New method for studying the cell nucleus could improve disease detection

Researchers at New York University have found a way to measure the physical properties of the nucleus and its constituents in live human cells.

Image courtesy of Christina Caragine and Alexandra Zidovska, Department of Physics, New York UniversityA human nucleus with fluorescently labeled chromatin (green) and two nucleoli (purple) in the process of nucleolar coalescence. Image courtesy of Christina Caragine and Alexandra Zidovska, Department of Physics, New York University.

The method, which was described in the journal Physical Review Letters, could offer a new way of understanding the physical properties of diseased cells such as those seen in Parkinson’s or Alzheimer’s disease.

This non-invasive strategy for measuring material properties in live cell nuclei can yield knowledge that is crucial for understanding the cell nucleus. We think that further development of this approach can have potentially large implications for both disease diagnosis and therapy."

Alexandra Zidovska, Senior Author

The material properties of cell nuclei and their components are essential for all cellular processes.

In particular, the thickness or viscosity of the nucleoplasm affects how molecules and organelles move within the nucleus and scientists think that these properties are altered in various human diseases.

However, measuring these properties has previously proved difficult as the methods used have been hindered by the way cells respond to them.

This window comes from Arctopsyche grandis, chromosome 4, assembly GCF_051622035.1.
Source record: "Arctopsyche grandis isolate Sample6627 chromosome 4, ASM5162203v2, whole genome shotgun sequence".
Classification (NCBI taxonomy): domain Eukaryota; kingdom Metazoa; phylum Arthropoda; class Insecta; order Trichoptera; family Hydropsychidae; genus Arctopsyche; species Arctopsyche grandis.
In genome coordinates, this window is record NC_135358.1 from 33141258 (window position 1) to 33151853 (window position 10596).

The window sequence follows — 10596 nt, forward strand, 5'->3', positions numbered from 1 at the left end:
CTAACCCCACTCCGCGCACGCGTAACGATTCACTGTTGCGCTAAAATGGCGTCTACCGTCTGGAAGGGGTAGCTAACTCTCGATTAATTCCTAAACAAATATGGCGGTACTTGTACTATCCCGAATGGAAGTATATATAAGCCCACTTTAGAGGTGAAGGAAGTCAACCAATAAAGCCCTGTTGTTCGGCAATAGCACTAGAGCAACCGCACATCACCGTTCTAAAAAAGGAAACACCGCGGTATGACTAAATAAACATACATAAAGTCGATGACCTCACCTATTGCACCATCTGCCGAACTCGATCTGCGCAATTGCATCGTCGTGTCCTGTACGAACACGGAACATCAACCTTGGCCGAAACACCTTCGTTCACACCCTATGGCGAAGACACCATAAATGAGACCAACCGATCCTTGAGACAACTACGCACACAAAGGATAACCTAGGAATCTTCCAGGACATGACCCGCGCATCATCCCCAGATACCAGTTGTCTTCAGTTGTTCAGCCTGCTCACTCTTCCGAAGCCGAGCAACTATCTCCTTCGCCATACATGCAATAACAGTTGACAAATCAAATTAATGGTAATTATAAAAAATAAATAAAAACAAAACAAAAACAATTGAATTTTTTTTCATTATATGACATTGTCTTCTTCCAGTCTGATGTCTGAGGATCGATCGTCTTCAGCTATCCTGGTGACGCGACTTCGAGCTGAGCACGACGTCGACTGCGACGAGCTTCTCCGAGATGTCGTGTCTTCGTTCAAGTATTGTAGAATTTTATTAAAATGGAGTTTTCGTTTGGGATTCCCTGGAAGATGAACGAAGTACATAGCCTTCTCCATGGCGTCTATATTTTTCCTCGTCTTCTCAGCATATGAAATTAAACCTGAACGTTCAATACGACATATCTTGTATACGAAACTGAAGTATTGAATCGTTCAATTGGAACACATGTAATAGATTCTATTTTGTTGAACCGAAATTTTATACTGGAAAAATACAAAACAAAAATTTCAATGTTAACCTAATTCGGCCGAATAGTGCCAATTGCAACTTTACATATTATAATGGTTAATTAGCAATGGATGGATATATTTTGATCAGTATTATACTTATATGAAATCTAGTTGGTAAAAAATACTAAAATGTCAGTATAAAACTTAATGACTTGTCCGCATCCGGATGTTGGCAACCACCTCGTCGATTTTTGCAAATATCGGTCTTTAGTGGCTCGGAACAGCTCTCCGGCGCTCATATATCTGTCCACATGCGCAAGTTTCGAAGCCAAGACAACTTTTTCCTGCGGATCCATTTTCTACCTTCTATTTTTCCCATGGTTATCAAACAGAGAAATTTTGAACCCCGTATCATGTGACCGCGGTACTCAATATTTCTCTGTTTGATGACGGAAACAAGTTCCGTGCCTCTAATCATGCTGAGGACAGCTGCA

Now, Zidovska and colleagues have overcome this limitation by using the dynamics and events that occur naturally within the cell nucleus to determine the properties of the nucleus and its components.

They used a technique called high-resolution spinning disc confocal microscopy, which measures spatial and temporal behaviour within live cells.

The team’s non-invasive approach revealed aspects within cells that had not previously been known. In particular, human nucleoli behave like liquid droplets and the nucleoplasm surrounding the droplets is of extremely high viscosity – a feature that slows down the coalescence of the droplets in healthy cells.

Considering that nucleoli are actively transcribing DNA, slow coalescence might prevent the nucleolar transcription from being disrupted, thus helping to ensure a cell's health."

Alexandra Zidovska, Senior Author

She adds that in many diseases such as Parkinson’s, Alzheimer’s and cancer, the size and shape of the nucleus changes and by understanding what drives these changes such as potential variations in the viscosity of nucleolar droplets, researchers could improve their understanding of the nucleolus and nucleus in states of both health and disease.

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